What is a Social Security Statement? And why you should check it out
What is a Social Security Statement?  And why you should check it out

What is a Social Security Statement? And why you should check it out

The Social Security Administration no longer sends paper statements on social security to most people under the age of 60. Younger workers who …

The social services no longer send paper Social Security statements to most people under the age of 60. Younger workers who want to check their earnings history or paid taxes must set up a My Social Security account to get their account statements online.

Here’s why you should see your Social Security benefit statement:

– Find out how much you get when you retire.

– See what happens if you become disabled.

– Notice how much your family will receive if you die.

– Check your earnings.

– Confirm your contributions to Social Security and Medicare.

[Read: Why You Should Create a My Social Security Account.]

What is a Social Security Statement?

Your social security statement gives you a personal estimate of how much you will receive from social security if you retire or become disabled, and how much your family members may be entitled to if you die. The statement also shows your earnings that will be used to determine your social security payments, which you can review and correct If necessary. The Social Security Administration redesigned social security statements to include more information by 2021.

How to get your social security statement

You must create a My Social Security account at ssa.gov/myaccount to see your social security statement. “Create your access like any other financial site, and check your social security data whenever you want,” says Andy Landis, author of “Social Security: The Inside Story.”

You must verify your identity by answering privacy questions to create an online account. Account holders must enter a username and password as well as a one-time security code that is sent to their phone or email address each time they log in.

How much do you get from social security when you retire

Most social security statements include an estimate of how much you will receive if you sign up for social security at nine different retirement ages between 62 and 70 years retirement age when you are eligible for full retirement benefit, 66 are for most baby boomers and 67 for everyone born in 1960 or later. Payments are reduced if you apply for unemployment benefits before your full retirement age and increase if you choose a later start date.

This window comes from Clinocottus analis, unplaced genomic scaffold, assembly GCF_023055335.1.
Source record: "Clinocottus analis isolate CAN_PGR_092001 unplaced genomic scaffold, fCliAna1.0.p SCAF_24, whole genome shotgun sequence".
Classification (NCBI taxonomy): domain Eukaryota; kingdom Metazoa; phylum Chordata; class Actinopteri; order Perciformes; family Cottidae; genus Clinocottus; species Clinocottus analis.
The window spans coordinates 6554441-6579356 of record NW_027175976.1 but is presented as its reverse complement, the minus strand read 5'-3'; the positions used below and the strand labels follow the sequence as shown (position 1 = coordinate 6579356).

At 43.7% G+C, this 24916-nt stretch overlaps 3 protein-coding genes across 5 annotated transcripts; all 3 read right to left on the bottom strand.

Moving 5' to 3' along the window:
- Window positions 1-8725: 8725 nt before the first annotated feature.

“The statement clearly shows that the longer you wait to claim benefits, the more you get each month,” says Jonathan Peterson, author of “Social Security For Dummies.” “Over time, the difference can be many thousands of dollars, so it makes good sense to look at the projections for different retirement ages and think about what they mean to you.”

For example, a worker entitled to $ 1,680 per month at age 67 will only receive $ 1,159 per month at age 62, but his benefit will increase to $ 2,094 each month if he defers enrollment until age 70. age. However, it is important to note that these benefit estimates assume that the Social Security Act remains unchanged and that you will continue to earn your current salary, both of which may change in the future. The statement will also tell you if you have not yet worked long enough to qualify for benefits.

[READ: How Much You Will Get From Social Security.]

What happens if you become disabled

Social benefits are not just for retirees. Your social security statement will also tell you the amount of benefit you will be entitled to if you be disabled in the following year.

How much will your family members receive if you die

Social security pays out benefits for families when a breadwinner dies. Your dependent children and a spouse caring for these children are likely to both be entitled to payments upon your death, and the amount they will receive is on your statement. Your spouse can also receive retirement benefits based on your work journal even if you die before retirement. In addition, a spouse or a minor child may be entitled to a lump-sum benefit in the event of death when you pass away.

Check your earnings

Your Social Security statement typically shows each year you worked and how much you earned. “Sometimes your income is not properly reported to Social Security,” says Brian Vosberg, a certified financial planner and author of “The Complete Retiree’s Guide to Social Security.” “Checking annually will help guarantee accuracy.” The 35 years in which you have the highest earnings are used to calculate your pension payment.

[Read: Social Security Changes Coming in 2022]

Confirm your Social Security and Medicare contributions

Below your earnings chart, the statement shows the total amount you have paid into Social Security and Medicare throughout your career. It is a good idea to double check these amounts to ensure that you get credit for your contributions. The Social Security Administration recommends reviewing accuracy statements once a year.

Workers are required to pay 6.2% of their social security pay up to $ 147,000 and 1.45% of all earnings to Medicare by 2022, which employers match. Self-employed workers pay 12.4% of their earnings to Social Security and 2.9% to Medicare. Those who earn more than $ 200,000 ($ 250,000 for couples) pay an additional 0.9% in Medicare taxes.

More from US News

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What is a Social Security Statement? And why you should check it out originally appeared on usnews.com

Update 04/19/22: This story was published at an earlier time and has been updated with new information.

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